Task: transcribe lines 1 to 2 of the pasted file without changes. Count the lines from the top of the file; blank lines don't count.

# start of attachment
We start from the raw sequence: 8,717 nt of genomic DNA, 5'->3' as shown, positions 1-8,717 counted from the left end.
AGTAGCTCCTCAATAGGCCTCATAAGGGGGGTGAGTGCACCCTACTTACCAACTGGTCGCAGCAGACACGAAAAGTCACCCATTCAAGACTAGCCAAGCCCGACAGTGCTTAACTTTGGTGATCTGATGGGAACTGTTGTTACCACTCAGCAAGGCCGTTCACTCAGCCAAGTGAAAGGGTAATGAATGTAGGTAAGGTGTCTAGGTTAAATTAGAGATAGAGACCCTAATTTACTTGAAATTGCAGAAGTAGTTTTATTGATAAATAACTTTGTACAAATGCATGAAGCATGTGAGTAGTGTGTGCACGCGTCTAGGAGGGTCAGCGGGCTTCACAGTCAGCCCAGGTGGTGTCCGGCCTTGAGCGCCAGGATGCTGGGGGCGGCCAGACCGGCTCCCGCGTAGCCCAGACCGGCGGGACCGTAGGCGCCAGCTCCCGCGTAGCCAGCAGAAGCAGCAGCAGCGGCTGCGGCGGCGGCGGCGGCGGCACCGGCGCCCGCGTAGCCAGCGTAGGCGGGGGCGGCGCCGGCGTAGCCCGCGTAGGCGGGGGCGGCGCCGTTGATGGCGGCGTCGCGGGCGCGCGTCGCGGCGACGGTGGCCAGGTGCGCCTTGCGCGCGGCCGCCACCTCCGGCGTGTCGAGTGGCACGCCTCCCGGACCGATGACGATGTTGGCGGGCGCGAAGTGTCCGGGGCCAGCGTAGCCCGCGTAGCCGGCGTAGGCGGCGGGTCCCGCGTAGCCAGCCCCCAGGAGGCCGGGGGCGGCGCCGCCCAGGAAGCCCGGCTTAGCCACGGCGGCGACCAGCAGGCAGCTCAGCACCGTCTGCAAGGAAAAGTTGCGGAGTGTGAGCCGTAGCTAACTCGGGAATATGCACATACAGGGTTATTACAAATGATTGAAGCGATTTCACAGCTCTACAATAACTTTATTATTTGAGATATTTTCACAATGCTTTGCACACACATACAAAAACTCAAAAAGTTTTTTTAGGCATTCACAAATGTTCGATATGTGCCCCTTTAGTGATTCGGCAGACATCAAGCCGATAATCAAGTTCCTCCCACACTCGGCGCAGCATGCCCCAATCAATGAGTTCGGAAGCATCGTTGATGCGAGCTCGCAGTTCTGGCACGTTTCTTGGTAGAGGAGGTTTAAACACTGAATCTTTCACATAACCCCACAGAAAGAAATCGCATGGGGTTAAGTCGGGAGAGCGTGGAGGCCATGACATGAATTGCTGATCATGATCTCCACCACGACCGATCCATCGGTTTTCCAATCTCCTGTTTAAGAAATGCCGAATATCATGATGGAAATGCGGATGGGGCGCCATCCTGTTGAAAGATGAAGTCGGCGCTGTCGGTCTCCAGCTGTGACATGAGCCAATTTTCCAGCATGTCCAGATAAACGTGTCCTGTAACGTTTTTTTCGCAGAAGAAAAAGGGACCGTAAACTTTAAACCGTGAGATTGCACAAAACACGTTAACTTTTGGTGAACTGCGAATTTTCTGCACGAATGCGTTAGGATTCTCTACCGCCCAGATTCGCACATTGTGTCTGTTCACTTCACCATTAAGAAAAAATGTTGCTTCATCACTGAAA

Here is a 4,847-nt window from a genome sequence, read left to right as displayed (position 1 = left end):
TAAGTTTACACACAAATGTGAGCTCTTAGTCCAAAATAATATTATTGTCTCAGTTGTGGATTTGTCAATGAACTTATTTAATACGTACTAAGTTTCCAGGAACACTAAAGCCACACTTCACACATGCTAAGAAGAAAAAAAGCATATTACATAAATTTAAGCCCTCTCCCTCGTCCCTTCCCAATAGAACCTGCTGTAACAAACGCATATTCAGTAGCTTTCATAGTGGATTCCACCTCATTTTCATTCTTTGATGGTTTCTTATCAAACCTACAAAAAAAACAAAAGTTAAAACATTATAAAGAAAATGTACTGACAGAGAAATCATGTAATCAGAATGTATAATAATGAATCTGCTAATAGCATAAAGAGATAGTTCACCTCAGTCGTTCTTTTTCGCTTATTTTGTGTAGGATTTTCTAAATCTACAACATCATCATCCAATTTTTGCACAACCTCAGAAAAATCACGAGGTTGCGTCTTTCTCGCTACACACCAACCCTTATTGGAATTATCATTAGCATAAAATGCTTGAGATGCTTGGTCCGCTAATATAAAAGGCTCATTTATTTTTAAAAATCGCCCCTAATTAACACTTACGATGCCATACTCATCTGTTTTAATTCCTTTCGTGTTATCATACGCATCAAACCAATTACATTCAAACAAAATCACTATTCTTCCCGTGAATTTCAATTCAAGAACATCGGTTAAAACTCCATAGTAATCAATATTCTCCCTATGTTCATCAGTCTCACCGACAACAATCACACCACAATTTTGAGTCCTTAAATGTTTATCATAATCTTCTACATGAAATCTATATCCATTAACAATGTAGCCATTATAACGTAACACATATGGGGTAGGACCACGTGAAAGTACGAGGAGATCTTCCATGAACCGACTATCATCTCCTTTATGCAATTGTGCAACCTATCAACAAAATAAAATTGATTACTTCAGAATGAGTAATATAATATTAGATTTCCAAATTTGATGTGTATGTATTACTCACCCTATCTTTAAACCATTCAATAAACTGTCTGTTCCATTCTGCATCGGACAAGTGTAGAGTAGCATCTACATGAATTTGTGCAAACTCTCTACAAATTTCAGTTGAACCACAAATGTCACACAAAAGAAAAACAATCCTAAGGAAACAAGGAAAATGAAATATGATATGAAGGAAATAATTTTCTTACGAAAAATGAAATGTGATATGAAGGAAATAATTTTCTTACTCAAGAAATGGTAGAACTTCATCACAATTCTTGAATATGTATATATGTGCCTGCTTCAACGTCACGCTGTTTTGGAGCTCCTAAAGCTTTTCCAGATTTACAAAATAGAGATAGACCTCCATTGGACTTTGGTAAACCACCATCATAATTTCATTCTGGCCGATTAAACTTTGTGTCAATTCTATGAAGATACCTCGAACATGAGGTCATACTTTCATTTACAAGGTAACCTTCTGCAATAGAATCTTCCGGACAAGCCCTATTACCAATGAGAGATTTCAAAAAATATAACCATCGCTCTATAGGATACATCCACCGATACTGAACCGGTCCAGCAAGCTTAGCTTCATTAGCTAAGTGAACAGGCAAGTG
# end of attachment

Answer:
We start from the raw sequence: 8,717 nt of genomic DNA, 5'->3' as shown, positions 1-8,717 counted from the left end.
AGTAGCTCCTCAATAGGCCTCATAAGGGGGGTGAGTGCACCCTACTTACCAACTGGTCGCAGCAGACACGAAAAGTCACCCATTCAAGACTAGCCAAGCCCGACAGTGCTTAACTTTGGTGATCTGATGGGAACTGTTGTTACCACTCAGCAAGGCCGTTCACTCAGCCAAGTGAAAGGGTAATGAATGTAGGTAAGGTGTCTAGGTTAAATTAGAGATAGAGACCCTAATTTACTTGAAATTGCAGAAGTAGTTTTATTGATAAATAACTTTGTACAAATGCATGAAGCATGTGAGTAGTGTGTGCACGCGTCTAGGAGGGTCAGCGGGCTTCACAGTCAGCCCAGGTGGTGTCCGGCCTTGAGCGCCAGGATGCTGGGGGCGGCCAGACCGGCTCCCGCGTAGCCCAGACCGGCGGGACCGTAGGCGCCAGCTCCCGCGTAGCCAGCAGAAGCAGCAGCAGCGGCTGCGGCGGCGGCGGCGGCGGCACCGGCGCCCGCGTAGCCAGCGTAGGCGGGGGCGGCGCCGGCGTAGCCCGCGTAGGCGGGGGCGGCGCCGTTGATGGCGGCGTCGCGGGCGCGCGTCGCGGCGACGGTGGCCAGGTGCGCCTTGCGCGCGGCCGCCACCTCCGGCGTGTCGAGTGGCACGCCTCCCGGACCGATGACGATGTTGGCGGGCGCGAAGTGTCCGGGGCCAGCGTAGCCCGCGTAGCCGGCGTAGGCGGCGGGTCCCGCGTAGCCAGCCCCCAGGAGGCCGGGGGCGGCGCCGCCCAGGAAGCCCGGCTTAGCCACGGCGGCGACCAGCAGGCAGCTCAGCACCGTCTGCAAGGAAAAGTTGCGGAGTGTGAGCCGTAGCTAACTCGGGAATATGCACATACAGGGTTATTACAAATGATTGAAGCGATTTCACAGCTCTACAATAACTTTATTATTTGAGATATTTTCACAATGCTTTGCACACACATACAAAAACTCAAAAAGTTTTTTTAGGCATTCACAAATGTTCGATATGTGCCCCTTTAGTGATTCGGCAGACATCAAGCCGATAATCAAGTTCCTCCCACACTCGGCGCAGCATGCCCCAATCAATGAGTTCGGAAGCATCGTTGATGCGAGCTCGCAGTTCTGGCACGTTTCTTGGTAGAGGAGGTTTAAACACTGAATCTTTCACATAACCCCACAGAAAGAAATCGCATGGGGTTAAGTCGGGAGAGCGTGGAGGCCATGACATGAATTGCTGATCATGATCTCCACCACGACCGATCCATCGGTTTTCCAATCTCCTGTTTAAGAAATGCCGAATATCATGATGGAAATGCGGATGGGGCGCCATCCTGTTGAAAGATGAAGTCGGCGCTGTCGGTCTCCAGCTGTGACATGAGCCAATTTTCCAGCATGTCCAGATAAACGTGTCCTGTAACGTTTTTTTCGCAGAAGAAAAAGGGACCGTAAACTTTAAACCGTGAGATTGCACAAAACACGTTAACTTTTGGTGAACTGCGAATTTTCTGCACGAATGCGTTAGGATTCTCTACCGCCCAGATTCGCACATTGTGTCTGTTCACTTCACCATTAAGAAAAAATGTTGCTTCATCACTGAAA